Dickinson College Humanities Program in Norwich

Memento Mori

September 13th, 2009 · 1 Comment

I must admit that I had high expectations for the National Gallery, but from the majority of paintings I saw I can say that my expectations were not met.  Monet and his impressionism simply had no affect on me.  His work just seemed very dull/boring.  In Pitmen Painters it was said that art itself doesn’t have an affect on someone, but it is the relationship between that person and a particular piece of artwork which creates meaning.  However, I had no connection with Monet in any of his works; there was just aesthetic value in it.

This lack of feeling was not just with works of Monet.  Paul Cezanne’s “An Old Woman with a Rosary” tried to show despair and a need for help.  But staring at it, I could see or feel any of that.  It was just a portrait of an old woman to me.  Cornelis van Haarlem’s “Two Followers of Cadmus devoured by a Dragon,” though graphic, seemed like something I would see in a fantasy novel.

However, there were two paintings in particular I enjoyed quite a bit.  Both dealt with the concept of “memento mori” (Latin: “Remember you are mortal.”)  The first was Frans Hals’ “Young Man holding a Skull.”  The name of the painting is self-explanatory as to what it shows, but if you dig deeper you can see it as a “reminder of the transience of life and the certainty of death.”  It was simple and to the point; the reminder is hauntingly felt.  The second piece was Jan Jansz. Treck’s “Vanitas Still Life.”  The painting was “intended to cause the viewer to reflect on the inevitability of mortality and the consequent foolishness of all human ambition.”  It succeeded very well in accomplishing this objective.  In the painting itself, a skull is used to represent death, an hourglass is used to represent time, a helmet to represent war/death, musical instruments, a pipe and other items used to represent the joys of living.  What I found most interesting regarding the piece was a title-page of a play entitled “Evil is its own reward.”  It was the title of the play which caught me off guard as I wasn’t sure what Treck meant by it.  Of course (as Pitmen Painters pointed out), it only matters what I think it means and not what he intended it to mean.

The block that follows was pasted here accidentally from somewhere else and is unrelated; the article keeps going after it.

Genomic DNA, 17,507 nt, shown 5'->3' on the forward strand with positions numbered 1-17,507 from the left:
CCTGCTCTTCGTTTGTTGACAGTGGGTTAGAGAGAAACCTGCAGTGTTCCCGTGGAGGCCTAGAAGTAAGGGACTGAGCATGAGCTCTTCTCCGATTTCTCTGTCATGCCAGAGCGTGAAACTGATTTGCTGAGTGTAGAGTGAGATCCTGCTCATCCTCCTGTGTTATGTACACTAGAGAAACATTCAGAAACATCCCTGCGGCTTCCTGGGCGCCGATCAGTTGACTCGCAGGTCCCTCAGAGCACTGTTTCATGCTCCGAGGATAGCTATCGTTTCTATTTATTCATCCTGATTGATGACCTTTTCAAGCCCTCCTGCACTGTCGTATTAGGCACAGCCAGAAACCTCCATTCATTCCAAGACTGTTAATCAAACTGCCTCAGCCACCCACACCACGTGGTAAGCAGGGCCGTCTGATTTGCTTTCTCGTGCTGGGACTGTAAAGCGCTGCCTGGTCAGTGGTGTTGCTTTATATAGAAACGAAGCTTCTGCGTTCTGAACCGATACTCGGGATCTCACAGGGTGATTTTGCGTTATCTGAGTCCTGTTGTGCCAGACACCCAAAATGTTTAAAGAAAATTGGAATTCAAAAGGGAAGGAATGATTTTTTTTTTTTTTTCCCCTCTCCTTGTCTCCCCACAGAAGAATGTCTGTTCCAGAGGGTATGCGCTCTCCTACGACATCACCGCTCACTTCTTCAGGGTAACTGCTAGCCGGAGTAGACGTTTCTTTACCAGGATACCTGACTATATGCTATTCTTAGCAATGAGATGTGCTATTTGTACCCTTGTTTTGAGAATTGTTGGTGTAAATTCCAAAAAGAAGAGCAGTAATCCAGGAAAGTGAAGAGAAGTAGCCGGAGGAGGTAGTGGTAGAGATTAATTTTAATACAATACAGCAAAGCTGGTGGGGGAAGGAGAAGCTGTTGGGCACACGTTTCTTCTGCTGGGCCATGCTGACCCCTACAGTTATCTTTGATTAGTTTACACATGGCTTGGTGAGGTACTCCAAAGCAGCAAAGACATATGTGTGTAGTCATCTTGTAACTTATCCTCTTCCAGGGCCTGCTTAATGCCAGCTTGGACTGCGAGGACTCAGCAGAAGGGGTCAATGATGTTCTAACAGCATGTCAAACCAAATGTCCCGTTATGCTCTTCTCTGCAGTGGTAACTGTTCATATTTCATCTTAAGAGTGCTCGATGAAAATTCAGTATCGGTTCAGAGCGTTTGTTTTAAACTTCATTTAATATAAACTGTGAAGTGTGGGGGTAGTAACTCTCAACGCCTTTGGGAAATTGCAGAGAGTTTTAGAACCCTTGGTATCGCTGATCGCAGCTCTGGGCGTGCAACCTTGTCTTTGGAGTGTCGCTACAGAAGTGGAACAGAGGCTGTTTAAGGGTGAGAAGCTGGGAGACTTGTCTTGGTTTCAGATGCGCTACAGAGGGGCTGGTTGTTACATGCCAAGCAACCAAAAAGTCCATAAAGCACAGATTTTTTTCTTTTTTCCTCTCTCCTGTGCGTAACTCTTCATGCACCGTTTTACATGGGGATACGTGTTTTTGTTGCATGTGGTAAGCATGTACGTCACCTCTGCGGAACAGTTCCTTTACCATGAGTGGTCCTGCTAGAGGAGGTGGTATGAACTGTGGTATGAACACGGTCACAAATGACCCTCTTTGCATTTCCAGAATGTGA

I am sure the concept of memento mori does not sit well with many people.  After all, who likes to think about death, especially your own death?  People tend to avoid thinking about death because they see it as a life-denying force; you cannot enjoy the things in life if you are dead.  Treck’s “Vanitas Still Life” wants to show how every action we take is idiotic since we all die in the end (a concept related to memento mori); and it is very easy to see life as pointless in that light.  Such a bleak and dark picture is life-denying.  Yet memento mori can be seen in another light.  Being reminded of one’s own mortality is not a life-denying force, but a life-affirming one.  Think of the translated phrase itself: Remember you are mortal.  It is a reminder that you will die; it’s inevitable and there is nothing you can do about it.  So why worry about dying?  Everyday people see themselves as how they would like to be, how they wish they did this or that, how they wish that could say this or that to someone.  Memento mori is a concept telling you to act, to live and to do what you want because of the FACT that you are going to die; you only have one life so truly appreciate it by actually living and do not hold yourself back.  It’s not worth it to pretend that you can’t do this or that when the only thing really stopping you from acting is you.  So the next time you get worried about something silly just remember memento mori.  Getting a bad grade, starting a conversation with someone at the bar, bumming a cigarette, whatever it is that you worry about just remember that in the grand scheme of things it doesn’t really matter…so why not act?

Tags: Andrew F

The Will and Courage to Change Yourself

September 11th, 2009 · 1 Comment

Let me begin by saying that Pitmen Painters was the best play I have seen thus far.  It seemed to me that almost everyone enjoyed the play quite a bit.  Pitmen Painters was full of passion, philosophy and humor.  However, it was the passion and philosophy which truly captured me during the play.

The socialist overtones were quite apparent throughout the play, but I’m not entirely sure if it was a glorification of socialism.  It’s true that Oliver turned down the stipend and instead decided to continue working in the mine; an obvious case of promoting the proletariat.  However, what comes of his actions?  Instead of having a much different life, Oliver (and the rest of the miners) doesn’t seem to grow, either artistically, which Helen points out, or personally.  The miners latch on to the socialist movement hoping for change, but that change never came as was pointed out by the projector screen at the end of the play.